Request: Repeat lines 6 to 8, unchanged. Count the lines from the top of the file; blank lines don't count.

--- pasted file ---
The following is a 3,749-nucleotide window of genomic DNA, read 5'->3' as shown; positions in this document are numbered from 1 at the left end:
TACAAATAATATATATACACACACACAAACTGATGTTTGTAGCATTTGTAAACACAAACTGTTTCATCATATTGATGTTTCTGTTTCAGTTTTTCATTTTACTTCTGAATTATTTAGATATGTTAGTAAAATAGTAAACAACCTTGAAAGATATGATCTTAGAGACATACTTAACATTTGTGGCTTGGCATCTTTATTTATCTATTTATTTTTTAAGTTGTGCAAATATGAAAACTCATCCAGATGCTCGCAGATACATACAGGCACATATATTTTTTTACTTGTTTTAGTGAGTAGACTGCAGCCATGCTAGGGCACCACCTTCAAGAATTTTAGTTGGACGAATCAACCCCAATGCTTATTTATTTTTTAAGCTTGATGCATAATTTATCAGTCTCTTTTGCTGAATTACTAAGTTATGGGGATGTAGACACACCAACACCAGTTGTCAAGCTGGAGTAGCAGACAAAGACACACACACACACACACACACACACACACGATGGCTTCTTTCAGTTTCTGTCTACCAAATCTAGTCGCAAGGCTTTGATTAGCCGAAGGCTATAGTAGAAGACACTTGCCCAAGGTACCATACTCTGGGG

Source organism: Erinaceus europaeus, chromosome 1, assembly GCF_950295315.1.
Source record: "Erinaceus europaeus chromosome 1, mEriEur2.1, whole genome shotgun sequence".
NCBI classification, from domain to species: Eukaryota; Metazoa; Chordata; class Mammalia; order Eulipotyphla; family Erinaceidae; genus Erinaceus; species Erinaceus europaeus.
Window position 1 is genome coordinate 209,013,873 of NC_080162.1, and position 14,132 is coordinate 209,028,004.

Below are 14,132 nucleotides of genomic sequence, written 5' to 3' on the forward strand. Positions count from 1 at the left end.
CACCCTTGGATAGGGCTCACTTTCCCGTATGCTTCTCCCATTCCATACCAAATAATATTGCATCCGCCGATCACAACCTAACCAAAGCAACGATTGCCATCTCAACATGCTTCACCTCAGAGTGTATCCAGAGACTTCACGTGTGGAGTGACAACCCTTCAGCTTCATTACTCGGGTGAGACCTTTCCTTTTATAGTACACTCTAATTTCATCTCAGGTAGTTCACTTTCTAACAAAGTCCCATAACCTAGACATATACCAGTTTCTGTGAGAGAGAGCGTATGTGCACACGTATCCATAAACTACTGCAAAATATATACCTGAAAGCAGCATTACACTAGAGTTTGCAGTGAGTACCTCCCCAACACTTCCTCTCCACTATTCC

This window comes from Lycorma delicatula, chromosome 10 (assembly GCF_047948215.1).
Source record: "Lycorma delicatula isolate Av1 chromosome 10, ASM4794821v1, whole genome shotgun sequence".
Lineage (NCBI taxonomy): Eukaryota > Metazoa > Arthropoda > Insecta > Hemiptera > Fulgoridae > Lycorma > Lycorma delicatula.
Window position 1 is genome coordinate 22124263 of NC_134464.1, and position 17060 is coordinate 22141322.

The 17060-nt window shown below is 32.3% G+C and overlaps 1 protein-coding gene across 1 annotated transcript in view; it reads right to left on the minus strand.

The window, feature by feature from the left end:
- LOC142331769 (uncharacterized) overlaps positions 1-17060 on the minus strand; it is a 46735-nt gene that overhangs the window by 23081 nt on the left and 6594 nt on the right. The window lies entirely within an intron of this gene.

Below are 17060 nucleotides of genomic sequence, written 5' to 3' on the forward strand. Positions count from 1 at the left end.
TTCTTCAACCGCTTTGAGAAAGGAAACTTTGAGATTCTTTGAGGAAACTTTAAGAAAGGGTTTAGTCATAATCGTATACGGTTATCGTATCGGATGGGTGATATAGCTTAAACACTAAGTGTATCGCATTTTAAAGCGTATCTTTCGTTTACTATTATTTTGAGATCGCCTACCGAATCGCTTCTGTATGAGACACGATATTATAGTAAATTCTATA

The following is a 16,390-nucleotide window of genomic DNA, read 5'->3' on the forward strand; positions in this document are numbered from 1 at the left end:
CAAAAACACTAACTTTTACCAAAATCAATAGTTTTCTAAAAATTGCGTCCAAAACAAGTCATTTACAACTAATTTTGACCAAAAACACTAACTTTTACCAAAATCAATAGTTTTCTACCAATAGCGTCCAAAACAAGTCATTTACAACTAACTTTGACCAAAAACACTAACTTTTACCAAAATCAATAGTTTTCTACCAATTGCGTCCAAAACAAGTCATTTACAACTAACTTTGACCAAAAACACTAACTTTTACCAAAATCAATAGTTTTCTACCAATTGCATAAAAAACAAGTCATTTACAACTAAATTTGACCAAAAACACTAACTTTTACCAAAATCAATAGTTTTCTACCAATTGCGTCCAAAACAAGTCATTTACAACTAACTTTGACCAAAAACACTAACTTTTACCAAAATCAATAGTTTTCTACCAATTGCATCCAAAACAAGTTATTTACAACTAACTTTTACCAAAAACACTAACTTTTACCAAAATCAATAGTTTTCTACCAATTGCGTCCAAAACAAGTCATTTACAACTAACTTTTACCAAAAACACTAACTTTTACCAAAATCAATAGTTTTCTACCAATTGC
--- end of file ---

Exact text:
Window position 1 is genome coordinate 209,013,873 of NC_080162.1, and position 14,132 is coordinate 209,028,004.

Below are 14,132 nucleotides of genomic sequence, written 5' to 3' on the forward strand. Positions count from 1 at the left end.
CACCCTTGGATAGGGCTCACTTTCCCGTATGCTTCTCCCATTCCATACCAAATAATATTGCATCCGCCGATCACAACCTAACCAAAGCAACGATTGCCATCTCAACATGCTTCACCTCAGAGTGTATCCAGAGACTTCACGTGTGGAGTGACAACCCTTCAGCTTCATTACTCGGGTGAGACCTTTCCTTTTATAGTACACTCTAATTTCATCTCAGGTAGTTCACTTTCTAACAAAGTCCCATAACCTAGACATATACCAGTTTCTGTGAGAGAGAGCGTATGTGCACACGTATCCATAAACTACTGCAAAATATATACCTGAAAGCAGCATTACACTAGAGTTTGCAGTGAGTACCTCCCCAACACTTCCTCTCCACTATTCC